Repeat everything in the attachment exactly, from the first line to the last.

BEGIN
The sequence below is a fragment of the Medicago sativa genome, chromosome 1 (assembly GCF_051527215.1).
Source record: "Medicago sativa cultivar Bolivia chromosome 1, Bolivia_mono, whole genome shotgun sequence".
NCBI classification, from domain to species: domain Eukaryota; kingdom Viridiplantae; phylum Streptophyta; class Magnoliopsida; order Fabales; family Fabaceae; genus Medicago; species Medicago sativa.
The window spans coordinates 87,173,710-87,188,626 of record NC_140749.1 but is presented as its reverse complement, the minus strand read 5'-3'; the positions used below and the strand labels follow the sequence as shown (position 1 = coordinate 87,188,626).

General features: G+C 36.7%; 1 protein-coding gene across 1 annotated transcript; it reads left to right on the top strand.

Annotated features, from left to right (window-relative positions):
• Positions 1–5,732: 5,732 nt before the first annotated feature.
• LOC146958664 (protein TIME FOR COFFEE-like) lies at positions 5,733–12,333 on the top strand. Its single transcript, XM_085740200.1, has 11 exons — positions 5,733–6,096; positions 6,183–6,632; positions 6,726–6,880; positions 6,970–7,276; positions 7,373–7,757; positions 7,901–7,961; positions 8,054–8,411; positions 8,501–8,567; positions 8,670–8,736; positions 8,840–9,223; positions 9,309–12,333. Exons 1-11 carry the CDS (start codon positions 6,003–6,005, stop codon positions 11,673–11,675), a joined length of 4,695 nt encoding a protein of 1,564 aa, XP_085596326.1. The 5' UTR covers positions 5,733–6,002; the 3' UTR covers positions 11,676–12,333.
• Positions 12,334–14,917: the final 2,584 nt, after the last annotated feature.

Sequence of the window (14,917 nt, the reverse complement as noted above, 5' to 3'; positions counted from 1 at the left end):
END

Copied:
The sequence below is a fragment of the Medicago sativa genome, chromosome 1 (assembly GCF_051527215.1).
Source record: "Medicago sativa cultivar Bolivia chromosome 1, Bolivia_mono, whole genome shotgun sequence".
NCBI classification, from domain to species: domain Eukaryota; kingdom Viridiplantae; phylum Streptophyta; class Magnoliopsida; order Fabales; family Fabaceae; genus Medicago; species Medicago sativa.
The window spans coordinates 87,173,710-87,188,626 of record NC_140749.1 but is presented as its reverse complement, the minus strand read 5'-3'; the positions used below and the strand labels follow the sequence as shown (position 1 = coordinate 87,188,626).

General features: G+C 36.7%; 1 protein-coding gene across 1 annotated transcript; it reads left to right on the top strand.

Annotated features, from left to right (window-relative positions):
• Positions 1–5,732: 5,732 nt before the first annotated feature.
• LOC146958664 (protein TIME FOR COFFEE-like) lies at positions 5,733–12,333 on the top strand. Its single transcript, XM_085740200.1, has 11 exons — positions 5,733–6,096; positions 6,183–6,632; positions 6,726–6,880; positions 6,970–7,276; positions 7,373–7,757; positions 7,901–7,961; positions 8,054–8,411; positions 8,501–8,567; positions 8,670–8,736; positions 8,840–9,223; positions 9,309–12,333. Exons 1-11 carry the CDS (start codon positions 6,003–6,005, stop codon positions 11,673–11,675), a joined length of 4,695 nt encoding a protein of 1,564 aa, XP_085596326.1. The 5' UTR covers positions 5,733–6,002; the 3' UTR covers positions 11,676–12,333.
• Positions 12,334–14,917: the final 2,584 nt, after the last annotated feature.

Sequence of the window (14,917 nt, the reverse complement as noted above, 5' to 3'; positions counted from 1 at the left end):